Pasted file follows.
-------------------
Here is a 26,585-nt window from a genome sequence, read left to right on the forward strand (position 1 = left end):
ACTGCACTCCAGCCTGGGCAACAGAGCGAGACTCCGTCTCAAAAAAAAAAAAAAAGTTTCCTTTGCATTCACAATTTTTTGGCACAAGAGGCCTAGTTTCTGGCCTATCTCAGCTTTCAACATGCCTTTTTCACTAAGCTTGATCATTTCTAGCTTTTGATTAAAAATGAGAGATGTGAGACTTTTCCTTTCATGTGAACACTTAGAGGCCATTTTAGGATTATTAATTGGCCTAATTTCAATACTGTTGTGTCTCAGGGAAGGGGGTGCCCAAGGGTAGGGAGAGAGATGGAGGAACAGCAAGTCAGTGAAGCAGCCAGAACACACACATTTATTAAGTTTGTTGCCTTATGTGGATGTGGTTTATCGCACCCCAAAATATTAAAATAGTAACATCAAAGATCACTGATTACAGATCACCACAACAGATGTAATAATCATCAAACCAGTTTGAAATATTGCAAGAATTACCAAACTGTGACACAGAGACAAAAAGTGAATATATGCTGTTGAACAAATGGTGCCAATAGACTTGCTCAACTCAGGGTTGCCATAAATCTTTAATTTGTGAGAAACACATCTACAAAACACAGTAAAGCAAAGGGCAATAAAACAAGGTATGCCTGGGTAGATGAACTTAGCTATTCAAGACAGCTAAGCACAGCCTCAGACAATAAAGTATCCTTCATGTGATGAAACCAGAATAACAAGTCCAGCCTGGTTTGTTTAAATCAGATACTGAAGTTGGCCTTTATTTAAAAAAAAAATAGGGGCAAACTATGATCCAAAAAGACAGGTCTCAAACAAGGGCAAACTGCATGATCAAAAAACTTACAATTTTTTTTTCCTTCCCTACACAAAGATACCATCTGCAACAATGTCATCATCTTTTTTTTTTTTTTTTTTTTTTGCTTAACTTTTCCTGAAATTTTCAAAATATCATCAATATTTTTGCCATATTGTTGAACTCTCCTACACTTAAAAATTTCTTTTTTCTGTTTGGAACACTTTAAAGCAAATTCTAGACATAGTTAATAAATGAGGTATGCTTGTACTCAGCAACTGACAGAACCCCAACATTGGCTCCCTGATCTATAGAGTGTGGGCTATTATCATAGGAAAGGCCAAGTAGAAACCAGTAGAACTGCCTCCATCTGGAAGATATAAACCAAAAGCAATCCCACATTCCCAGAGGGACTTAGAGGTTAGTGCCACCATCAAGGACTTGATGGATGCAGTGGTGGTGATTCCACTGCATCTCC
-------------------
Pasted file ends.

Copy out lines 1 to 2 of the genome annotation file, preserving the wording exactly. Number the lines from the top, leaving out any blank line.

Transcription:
Here is a 26,585-nt window from a genome sequence, read left to right on the forward strand (position 1 = left end):
ACTGCACTCCAGCCTGGGCAACAGAGCGAGACTCCGTCTCAAAAAAAAAAAAAAAGTTTCCTTTGCATTCACAATTTTTTGGCACAAGAGGCCTAGTTTCTGGCCTATCTCAGCTTTCAACATGCCTTTTTCACTAAGCTTGATCATTTCTAGCTTTTGATTAAAAATGAGAGATGTGAGACTTTTCCTTTCATGTGAACACTTAGAGGCCATTTTAGGATTATTAATTGGCCTAATTTCAATACTGTTGTGTCTCAGGGAAGGGGGTGCCCAAGGGTAGGGAGAGAGATGGAGGAACAGCAAGTCAGTGAAGCAGCCAGAACACACACATTTATTAAGTTTGTTGCCTTATGTGGATGTGGTTTATCGCACCCCAAAATATTAAAATAGTAACATCAAAGATCACTGATTACAGATCACCACAACAGATGTAATAATCATCAAACCAGTTTGAAATATTGCAAGAATTACCAAACTGTGACACAGAGACAAAAAGTGAATATATGCTGTTGAACAAATGGTGCCAATAGACTTGCTCAACTCAGGGTTGCCATAAATCTTTAATTTGTGAGAAACACATCTACAAAACACAGTAAAGCAAAGGGCAATAAAACAAGGTATGCCTGGGTAGATGAACTTAGCTATTCAAGACAGCTAAGCACAGCCTCAGACAATAAAGTATCCTTCATGTGATGAAACCAGAATAACAAGTCCAGCCTGGTTTGTTTAAATCAGATACTGAAGTTGGCCTTTATTTAAAAAAAAAATAGGGGCAAACTATGATCCAAAAAGACAGGTCTCAAACAAGGGCAAACTGCATGATCAAAAAACTTACAATTTTTTTTTCCTTCCCTACACAAAGATACCATCTGCAACAATGTCATCATCTTTTTTTTTTTTTTTTTTTTTTGCTTAACTTTTCCTGAAATTTTCAAAATATCATCAATATTTTTGCCATATTGTTGAACTCTCCTACACTTAAAAATTTCTTTTTTCTGTTTGGAACACTTTAAAGCAAATTCTAGACATAGTTAATAAATGAGGTATGCTTGTACTCAGCAACTGACAGAACCCCAACATTGGCTCCCTGATCTATAGAGTGTGGGCTATTATCATAGGAAAGGCCAAGTAGAAACCAGTAGAACTGCCTCCATCTGGAAGATATAAACCAAAAGCAATCCCACATTCCCAGAGGGACTTAGAGGTTAGTGCCACCATCAAGGACTTGATGGATGCAGTGGTGGTGATTCCACTGCATCTCC